AA records 2 per cent adspend rise in 2005

Lack of confidence among consumers and the continuing depressed state of the economy restricted adspend in the UK to a modest 2.1 per cent rise last year, according to new statistics from the Advertising Association.

This compares with a 6 per cent rise in 2004. However, the internet underlined its credentials as a major advertising growth area with a 73 per cent rise in adspend to £1.1 billion.

"Last year was disappointing and the figures come as no surprise," Andrew Brown, the AA's director-general, said. "They reflect what we've seen in many company statements. There's no single reason for this, just the adverse economic conditions," he added.

A number of media suffered declines in advertising spend. They included national press (down by 3 per cent), radio (4.5 per cent), direct mail (3.9 per cent) and cinema (2.6 per cent).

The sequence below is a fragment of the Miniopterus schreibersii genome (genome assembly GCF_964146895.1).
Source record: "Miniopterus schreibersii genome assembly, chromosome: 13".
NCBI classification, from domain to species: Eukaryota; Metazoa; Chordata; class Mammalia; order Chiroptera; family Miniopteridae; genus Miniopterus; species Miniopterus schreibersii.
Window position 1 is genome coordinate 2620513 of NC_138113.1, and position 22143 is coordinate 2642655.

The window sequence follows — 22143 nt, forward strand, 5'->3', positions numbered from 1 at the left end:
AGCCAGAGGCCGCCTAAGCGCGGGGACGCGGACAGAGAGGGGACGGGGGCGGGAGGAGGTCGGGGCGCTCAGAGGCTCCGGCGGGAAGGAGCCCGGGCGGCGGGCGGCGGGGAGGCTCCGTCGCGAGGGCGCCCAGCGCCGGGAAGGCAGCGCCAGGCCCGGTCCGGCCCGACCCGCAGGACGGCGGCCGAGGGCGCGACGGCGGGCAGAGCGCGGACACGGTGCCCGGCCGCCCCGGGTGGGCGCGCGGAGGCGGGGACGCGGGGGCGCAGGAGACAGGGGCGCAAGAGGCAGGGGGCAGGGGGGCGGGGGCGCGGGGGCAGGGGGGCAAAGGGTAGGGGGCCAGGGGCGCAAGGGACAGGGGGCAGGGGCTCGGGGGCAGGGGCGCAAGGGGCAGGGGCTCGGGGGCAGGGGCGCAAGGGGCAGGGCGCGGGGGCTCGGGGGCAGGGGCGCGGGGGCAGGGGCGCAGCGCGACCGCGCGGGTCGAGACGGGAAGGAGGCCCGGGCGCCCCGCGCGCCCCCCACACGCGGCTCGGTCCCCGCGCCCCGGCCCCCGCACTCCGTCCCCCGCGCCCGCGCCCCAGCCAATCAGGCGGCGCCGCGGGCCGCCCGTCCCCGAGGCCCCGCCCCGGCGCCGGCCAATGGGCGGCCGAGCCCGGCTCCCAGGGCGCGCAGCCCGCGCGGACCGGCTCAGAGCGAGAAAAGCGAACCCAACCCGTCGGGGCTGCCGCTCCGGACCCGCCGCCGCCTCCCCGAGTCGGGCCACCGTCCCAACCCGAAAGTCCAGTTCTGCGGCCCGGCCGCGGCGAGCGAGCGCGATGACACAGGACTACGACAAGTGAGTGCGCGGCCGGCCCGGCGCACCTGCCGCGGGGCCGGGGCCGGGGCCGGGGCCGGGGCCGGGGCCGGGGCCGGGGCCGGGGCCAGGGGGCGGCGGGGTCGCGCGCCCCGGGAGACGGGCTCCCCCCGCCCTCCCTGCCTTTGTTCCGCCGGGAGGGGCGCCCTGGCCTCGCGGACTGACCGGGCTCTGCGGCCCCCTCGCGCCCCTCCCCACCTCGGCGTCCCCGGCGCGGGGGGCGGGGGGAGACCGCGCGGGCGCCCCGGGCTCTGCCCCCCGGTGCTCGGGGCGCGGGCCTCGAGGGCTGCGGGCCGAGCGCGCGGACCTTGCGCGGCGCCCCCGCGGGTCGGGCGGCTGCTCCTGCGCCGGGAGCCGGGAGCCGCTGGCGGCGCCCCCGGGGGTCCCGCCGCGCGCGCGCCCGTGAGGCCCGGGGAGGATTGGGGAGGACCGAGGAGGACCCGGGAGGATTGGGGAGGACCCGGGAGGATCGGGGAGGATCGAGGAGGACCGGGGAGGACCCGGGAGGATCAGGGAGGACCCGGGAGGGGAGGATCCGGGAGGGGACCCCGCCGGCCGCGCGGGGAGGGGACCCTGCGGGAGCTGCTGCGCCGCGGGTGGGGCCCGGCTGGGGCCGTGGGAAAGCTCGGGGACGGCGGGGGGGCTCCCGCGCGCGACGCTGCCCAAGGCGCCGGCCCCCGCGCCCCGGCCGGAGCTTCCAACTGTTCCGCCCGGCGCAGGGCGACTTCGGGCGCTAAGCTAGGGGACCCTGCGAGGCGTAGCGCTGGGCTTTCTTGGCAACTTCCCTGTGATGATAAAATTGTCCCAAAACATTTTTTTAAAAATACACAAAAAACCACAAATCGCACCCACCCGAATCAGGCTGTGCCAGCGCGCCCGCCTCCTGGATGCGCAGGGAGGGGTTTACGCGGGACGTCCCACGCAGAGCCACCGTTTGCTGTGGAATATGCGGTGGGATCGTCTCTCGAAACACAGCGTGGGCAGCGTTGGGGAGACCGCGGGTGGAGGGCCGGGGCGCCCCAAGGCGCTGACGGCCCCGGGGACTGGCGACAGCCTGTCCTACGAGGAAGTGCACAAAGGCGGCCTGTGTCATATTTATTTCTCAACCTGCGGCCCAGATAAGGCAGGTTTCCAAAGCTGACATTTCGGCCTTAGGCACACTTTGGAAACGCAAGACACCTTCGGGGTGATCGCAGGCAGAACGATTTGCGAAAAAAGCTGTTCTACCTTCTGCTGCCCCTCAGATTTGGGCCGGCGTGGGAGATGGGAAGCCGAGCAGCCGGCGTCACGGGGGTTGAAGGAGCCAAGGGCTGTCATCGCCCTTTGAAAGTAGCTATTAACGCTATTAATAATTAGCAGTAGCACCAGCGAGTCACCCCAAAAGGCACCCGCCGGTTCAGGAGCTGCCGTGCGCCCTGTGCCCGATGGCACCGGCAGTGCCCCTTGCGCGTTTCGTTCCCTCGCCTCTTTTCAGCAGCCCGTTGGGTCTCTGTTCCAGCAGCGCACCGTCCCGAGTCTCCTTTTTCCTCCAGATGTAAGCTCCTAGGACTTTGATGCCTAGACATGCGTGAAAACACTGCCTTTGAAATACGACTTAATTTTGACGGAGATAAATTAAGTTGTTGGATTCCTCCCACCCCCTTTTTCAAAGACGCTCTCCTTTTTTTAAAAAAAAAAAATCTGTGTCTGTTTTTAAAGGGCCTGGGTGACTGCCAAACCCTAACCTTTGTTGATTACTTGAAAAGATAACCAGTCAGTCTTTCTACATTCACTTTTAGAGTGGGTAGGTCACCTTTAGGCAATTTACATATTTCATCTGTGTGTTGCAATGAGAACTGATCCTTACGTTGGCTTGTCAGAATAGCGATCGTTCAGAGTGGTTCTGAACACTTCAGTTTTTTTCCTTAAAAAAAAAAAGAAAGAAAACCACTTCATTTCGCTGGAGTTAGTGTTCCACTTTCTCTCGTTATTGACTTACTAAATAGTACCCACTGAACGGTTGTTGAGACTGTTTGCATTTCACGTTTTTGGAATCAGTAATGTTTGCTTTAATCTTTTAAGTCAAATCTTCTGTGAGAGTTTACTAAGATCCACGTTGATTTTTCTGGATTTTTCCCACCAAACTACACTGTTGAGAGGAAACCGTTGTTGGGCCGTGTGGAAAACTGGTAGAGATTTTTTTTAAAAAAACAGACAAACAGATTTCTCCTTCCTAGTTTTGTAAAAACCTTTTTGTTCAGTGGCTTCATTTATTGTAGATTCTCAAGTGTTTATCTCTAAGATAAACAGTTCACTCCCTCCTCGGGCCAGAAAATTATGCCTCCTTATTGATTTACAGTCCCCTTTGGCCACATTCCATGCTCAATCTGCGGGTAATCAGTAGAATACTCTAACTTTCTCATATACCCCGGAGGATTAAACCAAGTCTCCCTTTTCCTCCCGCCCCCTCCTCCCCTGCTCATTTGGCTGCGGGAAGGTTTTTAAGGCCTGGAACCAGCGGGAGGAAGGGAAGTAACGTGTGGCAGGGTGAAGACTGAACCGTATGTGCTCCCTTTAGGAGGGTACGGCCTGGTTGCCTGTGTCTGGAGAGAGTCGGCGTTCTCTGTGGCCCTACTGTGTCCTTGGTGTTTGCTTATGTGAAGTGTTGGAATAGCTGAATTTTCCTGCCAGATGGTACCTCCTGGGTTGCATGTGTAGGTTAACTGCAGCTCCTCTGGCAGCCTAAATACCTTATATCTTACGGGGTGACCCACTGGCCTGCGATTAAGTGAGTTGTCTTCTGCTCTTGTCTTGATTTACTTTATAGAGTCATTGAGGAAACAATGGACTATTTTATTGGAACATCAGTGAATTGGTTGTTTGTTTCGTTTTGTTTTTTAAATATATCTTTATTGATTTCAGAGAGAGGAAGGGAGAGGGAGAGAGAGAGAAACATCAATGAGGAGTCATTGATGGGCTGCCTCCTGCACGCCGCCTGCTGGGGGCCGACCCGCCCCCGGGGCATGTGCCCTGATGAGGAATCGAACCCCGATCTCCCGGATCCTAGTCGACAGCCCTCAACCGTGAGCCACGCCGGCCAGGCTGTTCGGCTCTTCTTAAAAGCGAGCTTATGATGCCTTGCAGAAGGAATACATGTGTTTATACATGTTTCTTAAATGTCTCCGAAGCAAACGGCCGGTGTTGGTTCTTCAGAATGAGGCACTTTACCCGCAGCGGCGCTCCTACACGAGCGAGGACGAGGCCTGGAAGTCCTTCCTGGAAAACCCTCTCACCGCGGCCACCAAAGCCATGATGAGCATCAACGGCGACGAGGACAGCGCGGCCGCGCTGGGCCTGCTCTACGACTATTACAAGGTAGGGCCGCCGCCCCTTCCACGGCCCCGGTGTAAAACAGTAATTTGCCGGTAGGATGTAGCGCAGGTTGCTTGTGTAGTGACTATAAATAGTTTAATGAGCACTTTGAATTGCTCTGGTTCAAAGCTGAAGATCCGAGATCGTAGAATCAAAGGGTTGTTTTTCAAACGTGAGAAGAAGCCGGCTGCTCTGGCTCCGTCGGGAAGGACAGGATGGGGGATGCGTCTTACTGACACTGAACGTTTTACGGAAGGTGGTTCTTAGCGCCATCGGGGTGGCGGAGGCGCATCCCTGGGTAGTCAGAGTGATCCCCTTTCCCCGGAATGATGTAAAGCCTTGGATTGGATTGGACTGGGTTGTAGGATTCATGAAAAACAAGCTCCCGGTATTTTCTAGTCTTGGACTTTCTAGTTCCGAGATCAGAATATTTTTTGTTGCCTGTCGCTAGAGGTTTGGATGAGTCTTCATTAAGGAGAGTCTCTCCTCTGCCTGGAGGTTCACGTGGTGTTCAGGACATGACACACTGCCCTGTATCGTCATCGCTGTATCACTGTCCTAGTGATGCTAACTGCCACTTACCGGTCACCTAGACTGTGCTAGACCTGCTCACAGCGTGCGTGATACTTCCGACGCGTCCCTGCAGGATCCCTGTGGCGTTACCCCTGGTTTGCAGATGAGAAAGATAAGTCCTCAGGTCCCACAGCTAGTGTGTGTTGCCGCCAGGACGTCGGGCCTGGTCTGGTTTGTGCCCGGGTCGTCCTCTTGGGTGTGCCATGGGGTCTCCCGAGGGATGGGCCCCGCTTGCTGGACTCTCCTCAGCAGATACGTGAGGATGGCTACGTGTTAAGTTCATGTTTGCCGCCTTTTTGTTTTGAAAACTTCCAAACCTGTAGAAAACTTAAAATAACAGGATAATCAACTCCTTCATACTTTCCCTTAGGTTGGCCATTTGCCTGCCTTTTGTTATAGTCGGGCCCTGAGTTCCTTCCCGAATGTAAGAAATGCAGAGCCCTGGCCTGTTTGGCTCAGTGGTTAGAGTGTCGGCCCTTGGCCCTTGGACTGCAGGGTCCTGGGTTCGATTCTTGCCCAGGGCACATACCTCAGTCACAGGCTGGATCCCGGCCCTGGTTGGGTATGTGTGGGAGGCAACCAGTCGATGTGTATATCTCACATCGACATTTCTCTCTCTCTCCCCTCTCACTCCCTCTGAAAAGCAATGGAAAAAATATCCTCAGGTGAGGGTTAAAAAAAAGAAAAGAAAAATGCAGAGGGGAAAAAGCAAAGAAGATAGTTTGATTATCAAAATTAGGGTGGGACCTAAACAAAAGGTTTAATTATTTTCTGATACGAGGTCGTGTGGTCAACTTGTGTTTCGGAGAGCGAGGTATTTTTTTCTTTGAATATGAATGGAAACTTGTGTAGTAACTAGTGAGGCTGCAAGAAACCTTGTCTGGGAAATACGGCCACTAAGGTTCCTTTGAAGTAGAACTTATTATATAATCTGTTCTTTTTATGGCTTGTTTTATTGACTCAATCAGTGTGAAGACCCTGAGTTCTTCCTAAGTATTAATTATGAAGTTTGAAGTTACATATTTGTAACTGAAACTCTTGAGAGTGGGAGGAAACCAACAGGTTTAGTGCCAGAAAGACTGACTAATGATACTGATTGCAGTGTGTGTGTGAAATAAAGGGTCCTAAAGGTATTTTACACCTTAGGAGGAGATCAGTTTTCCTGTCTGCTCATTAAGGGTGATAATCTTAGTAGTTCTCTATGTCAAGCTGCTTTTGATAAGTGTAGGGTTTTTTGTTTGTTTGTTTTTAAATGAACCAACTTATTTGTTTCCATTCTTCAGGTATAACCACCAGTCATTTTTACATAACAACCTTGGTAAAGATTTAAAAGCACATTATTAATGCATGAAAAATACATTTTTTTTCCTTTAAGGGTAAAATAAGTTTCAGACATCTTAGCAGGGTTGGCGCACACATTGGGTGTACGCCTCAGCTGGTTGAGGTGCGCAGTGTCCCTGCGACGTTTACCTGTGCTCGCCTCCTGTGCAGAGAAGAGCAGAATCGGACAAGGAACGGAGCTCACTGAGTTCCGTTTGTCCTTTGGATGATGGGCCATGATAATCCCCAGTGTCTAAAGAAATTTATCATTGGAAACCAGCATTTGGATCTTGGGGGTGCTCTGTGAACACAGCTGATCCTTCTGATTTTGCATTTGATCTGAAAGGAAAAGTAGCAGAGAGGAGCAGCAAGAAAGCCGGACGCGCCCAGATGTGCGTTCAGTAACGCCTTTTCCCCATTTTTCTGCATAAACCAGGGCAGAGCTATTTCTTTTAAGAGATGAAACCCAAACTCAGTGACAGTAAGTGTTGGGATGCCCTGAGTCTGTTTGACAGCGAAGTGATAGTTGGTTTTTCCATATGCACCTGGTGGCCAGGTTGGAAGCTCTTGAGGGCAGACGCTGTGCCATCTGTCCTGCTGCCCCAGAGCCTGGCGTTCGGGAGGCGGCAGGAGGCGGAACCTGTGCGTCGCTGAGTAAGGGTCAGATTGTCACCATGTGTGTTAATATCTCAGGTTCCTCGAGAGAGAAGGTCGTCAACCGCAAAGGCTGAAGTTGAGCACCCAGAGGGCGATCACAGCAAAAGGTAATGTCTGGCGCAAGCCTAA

Television and outdoor bucked the trend, however, delivering rises of 3.6 per cent and 5.8 per cent respectively. "Despite everything, some sectors have held up pretty well," Brown commented.

He acknowledged that the leap in internet advertising marked the medium's growing credibility. Brown added: "It's a big rise, albeit from a small base, but it shows that the internet is becoming a significant player. If you're looking for a job or a house, the internet is now the place to go."

Industry forecasters expect the downbeat situation to persist during the first quarter of 2006 but to improve during the summer as many advertisers release budgets in time for the football World Cup in Germany.


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